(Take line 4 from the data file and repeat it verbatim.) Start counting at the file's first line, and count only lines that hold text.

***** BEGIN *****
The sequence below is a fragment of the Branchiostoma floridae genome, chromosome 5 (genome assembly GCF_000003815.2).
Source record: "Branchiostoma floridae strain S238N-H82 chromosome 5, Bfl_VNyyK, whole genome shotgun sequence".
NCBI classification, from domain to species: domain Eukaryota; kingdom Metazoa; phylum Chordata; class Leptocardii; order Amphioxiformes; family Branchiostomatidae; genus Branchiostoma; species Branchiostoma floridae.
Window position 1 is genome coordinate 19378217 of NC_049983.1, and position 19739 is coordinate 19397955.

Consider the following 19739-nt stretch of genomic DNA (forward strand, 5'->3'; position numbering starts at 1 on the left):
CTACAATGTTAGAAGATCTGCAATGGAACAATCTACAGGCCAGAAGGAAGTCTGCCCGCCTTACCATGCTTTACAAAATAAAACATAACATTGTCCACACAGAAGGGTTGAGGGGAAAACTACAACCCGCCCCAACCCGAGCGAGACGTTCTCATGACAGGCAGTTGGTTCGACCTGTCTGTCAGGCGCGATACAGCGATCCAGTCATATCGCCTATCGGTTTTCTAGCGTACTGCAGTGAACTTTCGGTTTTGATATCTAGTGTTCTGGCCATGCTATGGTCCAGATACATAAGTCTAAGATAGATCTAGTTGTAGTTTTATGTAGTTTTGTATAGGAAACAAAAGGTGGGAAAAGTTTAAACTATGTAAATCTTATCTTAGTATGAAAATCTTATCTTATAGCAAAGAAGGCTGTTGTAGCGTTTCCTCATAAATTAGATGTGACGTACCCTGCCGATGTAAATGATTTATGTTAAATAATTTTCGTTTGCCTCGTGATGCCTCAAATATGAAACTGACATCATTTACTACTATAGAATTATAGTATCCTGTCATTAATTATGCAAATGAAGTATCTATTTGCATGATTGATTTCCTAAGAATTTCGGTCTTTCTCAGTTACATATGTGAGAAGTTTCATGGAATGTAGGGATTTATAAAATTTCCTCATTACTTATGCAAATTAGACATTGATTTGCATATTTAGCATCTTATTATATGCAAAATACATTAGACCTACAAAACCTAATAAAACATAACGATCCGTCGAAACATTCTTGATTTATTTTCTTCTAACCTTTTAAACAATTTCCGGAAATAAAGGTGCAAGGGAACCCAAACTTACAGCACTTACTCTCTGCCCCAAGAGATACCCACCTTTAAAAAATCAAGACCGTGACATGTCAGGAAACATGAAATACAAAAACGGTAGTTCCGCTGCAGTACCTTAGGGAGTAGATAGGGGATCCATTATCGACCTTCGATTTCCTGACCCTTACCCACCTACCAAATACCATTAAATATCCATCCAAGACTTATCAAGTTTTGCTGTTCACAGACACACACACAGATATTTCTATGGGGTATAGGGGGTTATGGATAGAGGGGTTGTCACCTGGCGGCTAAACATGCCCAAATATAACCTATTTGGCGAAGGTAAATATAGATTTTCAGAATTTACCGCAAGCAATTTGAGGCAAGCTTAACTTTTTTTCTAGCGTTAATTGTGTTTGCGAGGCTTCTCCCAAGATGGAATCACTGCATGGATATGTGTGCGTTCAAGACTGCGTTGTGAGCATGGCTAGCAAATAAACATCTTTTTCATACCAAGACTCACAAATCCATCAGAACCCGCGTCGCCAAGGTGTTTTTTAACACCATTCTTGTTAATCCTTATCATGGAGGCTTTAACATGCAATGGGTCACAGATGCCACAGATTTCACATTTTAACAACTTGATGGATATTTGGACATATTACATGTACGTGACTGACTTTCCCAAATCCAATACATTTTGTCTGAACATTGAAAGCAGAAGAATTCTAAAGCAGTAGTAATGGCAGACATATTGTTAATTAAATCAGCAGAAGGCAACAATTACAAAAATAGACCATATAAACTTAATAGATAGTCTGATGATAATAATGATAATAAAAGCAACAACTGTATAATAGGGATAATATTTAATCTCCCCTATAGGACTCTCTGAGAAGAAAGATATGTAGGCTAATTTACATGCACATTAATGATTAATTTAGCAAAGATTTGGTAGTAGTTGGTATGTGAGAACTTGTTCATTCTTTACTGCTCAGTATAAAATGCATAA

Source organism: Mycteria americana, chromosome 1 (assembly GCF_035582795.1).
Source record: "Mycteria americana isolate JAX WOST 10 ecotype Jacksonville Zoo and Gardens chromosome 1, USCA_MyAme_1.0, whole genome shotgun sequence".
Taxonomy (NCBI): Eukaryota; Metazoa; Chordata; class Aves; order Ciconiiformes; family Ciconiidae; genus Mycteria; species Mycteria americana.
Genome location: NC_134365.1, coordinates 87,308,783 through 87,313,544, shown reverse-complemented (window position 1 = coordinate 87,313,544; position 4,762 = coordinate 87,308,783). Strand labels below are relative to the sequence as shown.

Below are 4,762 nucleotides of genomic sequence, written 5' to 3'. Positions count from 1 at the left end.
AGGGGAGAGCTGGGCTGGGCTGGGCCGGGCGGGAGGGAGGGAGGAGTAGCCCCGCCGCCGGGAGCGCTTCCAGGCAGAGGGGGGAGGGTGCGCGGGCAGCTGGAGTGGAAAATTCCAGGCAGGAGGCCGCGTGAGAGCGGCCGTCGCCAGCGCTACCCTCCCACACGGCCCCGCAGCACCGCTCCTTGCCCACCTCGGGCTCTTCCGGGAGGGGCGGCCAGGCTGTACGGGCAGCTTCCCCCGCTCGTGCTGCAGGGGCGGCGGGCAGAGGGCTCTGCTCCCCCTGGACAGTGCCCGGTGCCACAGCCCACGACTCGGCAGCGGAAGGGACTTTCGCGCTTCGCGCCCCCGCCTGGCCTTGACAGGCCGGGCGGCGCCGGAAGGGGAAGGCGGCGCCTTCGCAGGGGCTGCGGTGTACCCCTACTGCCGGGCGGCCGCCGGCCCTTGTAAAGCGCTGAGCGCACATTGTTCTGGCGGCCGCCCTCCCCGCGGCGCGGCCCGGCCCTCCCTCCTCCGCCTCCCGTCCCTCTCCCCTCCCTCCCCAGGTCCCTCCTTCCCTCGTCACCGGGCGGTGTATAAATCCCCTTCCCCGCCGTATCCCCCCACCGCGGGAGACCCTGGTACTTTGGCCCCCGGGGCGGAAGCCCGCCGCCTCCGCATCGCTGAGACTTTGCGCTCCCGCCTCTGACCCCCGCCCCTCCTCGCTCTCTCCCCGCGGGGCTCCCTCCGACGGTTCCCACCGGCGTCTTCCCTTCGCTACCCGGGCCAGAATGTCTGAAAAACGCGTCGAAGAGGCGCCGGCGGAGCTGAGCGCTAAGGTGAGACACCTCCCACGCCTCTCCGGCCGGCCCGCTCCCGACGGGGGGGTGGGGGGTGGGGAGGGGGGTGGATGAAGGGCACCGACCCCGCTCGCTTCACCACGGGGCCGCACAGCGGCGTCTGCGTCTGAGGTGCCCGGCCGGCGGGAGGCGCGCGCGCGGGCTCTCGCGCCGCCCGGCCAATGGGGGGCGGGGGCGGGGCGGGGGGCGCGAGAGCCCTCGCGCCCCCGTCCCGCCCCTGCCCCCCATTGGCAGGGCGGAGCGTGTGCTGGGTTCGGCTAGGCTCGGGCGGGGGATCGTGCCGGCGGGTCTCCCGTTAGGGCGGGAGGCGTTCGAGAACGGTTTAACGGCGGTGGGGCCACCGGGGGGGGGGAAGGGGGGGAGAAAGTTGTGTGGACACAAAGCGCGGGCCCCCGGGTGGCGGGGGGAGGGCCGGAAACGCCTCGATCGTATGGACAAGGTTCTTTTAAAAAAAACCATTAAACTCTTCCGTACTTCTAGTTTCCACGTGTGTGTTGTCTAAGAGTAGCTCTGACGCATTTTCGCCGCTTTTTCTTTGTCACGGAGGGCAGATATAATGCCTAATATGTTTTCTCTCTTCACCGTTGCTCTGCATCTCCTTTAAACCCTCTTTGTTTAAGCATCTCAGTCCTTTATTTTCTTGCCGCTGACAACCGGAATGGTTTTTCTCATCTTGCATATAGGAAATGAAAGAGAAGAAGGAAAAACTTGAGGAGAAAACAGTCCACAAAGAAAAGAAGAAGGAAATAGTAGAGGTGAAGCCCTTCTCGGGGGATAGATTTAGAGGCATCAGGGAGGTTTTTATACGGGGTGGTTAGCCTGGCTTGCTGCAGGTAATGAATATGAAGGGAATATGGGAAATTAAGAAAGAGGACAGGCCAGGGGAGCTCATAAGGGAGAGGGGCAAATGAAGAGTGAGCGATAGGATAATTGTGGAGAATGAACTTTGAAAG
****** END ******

Window position 1 is genome coordinate 19378217 of NC_049983.1, and position 19739 is coordinate 19397955.